Universals of Morality (without God)

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by Neil Godfrey

It’s all about cooperation, being the uber-social mammals that we are:

Studies led by my colleague Oliver Scott Curry have shown that much of human morality is rooted in a single preoccupation: cooperation. More specifically, seven principles of cooperation are judged to be morally good everywhere and form the bedrock of a universal moral compass. Those seven principles are:

  1. help your kin,
  2. be loyal to your group,
  3. reciprocate favours,
  4. be courageous,
  5. defer to superiors,
  6. share things fairly,
  7. and respect other people’s property.

This new idea was quite a big deal because up until then it seemed quite reasonable to assert – as cultural relativists have always done – that there are no moral universals, and each society has therefore had to come up with its own unique moral compass. As I will explain, this is not the case. Moreover, the same seven principles of cooperation on which these moral ideas are based are found in a wide range of social species and are not unique to human beings.39 These moral intuitions evolved because of their benefits for survival and reproduction. Genetic mutations favouring cooperative behaviours in the ancestors of social species, such as humans, conferred a reproductive advantage on the organisms adopting them, with the result that more copies of those genes survived and spread in ensuing generations. Take the principle that we should care for (and avoid harm to) members of our family. This moral imperative likely evolved via the mechanism of ‘kin selection’, which ensures that we behave in ways that increase the chances of our genes being passed on by endeavouring to help our close genetic relatives to stay alive and produce offspring. Loyalty to group, on the other hand, evolves in social species that do better when acting in a coordinated way rather than independently. Reciprocity (the idea that I’ll scratch your back if you scratch mine) leads to benefits that selfish action alone cannot accomplish. And deference to superiors is another way of staying alive, in this case by allocating positions of dominance or submission in a coordinated fashion rather than both parties fighting to the death.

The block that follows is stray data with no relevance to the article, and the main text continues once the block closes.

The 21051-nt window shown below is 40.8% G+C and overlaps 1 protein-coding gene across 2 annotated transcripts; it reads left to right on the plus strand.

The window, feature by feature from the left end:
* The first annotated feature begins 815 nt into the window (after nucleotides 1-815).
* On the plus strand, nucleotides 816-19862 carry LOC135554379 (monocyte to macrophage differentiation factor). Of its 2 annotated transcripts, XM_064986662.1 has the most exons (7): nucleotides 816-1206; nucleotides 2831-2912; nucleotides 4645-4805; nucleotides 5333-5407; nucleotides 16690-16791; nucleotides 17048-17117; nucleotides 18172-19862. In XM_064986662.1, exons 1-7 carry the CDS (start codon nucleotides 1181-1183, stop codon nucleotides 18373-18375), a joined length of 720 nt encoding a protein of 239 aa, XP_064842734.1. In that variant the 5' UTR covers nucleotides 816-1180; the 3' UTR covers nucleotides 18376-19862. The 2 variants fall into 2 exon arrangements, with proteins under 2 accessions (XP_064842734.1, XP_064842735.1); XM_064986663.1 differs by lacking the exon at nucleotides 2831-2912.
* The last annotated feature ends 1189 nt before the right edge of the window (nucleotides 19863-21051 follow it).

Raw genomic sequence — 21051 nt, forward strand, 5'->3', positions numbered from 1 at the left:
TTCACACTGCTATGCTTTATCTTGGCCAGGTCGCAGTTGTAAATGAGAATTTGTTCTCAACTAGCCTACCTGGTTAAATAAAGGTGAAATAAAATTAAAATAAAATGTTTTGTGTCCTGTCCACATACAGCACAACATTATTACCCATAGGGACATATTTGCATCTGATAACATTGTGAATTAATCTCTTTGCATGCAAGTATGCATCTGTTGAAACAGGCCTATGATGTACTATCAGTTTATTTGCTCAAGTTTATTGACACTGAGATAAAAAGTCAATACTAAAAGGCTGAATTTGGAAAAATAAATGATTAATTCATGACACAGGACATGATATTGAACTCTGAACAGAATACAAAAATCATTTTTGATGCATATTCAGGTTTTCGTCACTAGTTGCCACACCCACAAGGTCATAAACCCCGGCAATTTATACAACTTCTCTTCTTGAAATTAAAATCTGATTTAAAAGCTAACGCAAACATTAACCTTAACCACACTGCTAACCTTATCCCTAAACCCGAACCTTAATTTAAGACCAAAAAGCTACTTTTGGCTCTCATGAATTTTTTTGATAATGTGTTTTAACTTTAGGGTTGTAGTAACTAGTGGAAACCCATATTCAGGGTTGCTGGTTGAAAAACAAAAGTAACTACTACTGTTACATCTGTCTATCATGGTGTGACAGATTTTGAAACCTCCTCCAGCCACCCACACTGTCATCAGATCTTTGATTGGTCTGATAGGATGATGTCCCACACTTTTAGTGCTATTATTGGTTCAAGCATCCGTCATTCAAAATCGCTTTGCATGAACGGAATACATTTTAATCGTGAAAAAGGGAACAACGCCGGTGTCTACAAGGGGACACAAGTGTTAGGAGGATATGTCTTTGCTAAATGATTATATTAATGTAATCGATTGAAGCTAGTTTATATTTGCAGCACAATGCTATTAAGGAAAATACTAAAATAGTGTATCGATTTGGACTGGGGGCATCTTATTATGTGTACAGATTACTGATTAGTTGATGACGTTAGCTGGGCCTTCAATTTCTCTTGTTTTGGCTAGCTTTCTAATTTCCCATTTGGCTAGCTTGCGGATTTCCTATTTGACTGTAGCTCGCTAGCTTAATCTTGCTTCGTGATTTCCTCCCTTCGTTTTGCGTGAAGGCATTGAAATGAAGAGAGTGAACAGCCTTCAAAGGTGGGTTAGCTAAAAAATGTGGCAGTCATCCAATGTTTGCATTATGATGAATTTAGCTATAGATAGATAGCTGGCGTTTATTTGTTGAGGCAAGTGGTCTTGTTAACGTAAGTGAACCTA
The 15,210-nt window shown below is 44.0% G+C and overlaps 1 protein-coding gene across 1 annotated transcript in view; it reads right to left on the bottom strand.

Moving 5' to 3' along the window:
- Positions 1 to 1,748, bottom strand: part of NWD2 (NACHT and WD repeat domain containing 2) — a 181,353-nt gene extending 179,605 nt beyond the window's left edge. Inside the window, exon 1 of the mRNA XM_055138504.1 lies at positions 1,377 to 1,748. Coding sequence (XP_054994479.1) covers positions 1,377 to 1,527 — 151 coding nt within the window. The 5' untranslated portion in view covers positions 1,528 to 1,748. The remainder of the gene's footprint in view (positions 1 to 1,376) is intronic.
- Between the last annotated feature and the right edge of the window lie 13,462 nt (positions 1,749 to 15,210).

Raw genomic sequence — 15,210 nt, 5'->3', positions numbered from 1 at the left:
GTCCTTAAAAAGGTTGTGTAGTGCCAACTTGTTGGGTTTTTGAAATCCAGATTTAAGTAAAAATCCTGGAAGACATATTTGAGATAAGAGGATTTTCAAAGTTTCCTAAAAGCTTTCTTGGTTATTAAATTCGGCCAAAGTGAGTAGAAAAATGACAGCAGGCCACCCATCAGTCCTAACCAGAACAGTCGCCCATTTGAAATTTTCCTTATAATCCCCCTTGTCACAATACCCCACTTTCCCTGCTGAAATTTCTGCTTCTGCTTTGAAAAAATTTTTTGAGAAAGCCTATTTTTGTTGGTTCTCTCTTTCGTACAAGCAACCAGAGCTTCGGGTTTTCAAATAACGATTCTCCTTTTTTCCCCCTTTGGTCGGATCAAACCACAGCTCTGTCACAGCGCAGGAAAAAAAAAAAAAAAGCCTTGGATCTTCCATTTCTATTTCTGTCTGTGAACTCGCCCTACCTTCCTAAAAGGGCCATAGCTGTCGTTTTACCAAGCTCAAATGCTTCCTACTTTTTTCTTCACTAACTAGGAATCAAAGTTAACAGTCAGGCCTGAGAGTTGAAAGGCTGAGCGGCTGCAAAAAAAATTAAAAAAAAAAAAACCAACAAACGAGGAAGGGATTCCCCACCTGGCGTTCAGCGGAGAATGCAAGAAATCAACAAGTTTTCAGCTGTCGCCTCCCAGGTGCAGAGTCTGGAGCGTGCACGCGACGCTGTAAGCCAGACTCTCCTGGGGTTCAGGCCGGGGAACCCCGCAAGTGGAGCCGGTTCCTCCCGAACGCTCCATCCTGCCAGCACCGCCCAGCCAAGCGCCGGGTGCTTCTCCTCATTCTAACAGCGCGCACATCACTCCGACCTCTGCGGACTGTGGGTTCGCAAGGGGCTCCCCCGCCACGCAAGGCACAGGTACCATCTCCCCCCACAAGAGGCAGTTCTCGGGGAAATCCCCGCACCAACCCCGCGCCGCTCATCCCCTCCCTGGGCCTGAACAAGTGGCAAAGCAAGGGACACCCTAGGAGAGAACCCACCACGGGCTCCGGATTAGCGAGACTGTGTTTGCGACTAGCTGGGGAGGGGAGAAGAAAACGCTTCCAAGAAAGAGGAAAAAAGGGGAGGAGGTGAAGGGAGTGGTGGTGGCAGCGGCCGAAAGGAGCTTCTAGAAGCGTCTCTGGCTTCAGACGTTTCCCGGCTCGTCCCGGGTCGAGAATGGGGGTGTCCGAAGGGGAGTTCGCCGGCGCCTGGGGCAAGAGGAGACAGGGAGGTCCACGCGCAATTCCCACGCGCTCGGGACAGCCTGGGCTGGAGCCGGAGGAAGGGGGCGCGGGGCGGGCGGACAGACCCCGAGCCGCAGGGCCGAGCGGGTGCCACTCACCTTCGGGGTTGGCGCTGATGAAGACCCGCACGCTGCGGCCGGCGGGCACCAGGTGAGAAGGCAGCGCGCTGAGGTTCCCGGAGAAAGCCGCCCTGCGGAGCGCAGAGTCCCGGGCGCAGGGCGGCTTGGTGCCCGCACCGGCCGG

The theory of ‘morality as cooperation’ proposes that these seven principles of cooperation together comprise the essence of moral thinking everywhere. Ultimately, every human action that prompts a moral judgement can be directly traced to a transgression against one or more of these cooperative principles.

Whitehouse, Harvey. Inheritance (pp. 66-67). Cornerstone. Kindle Edition. (my formatting)

Universal Morality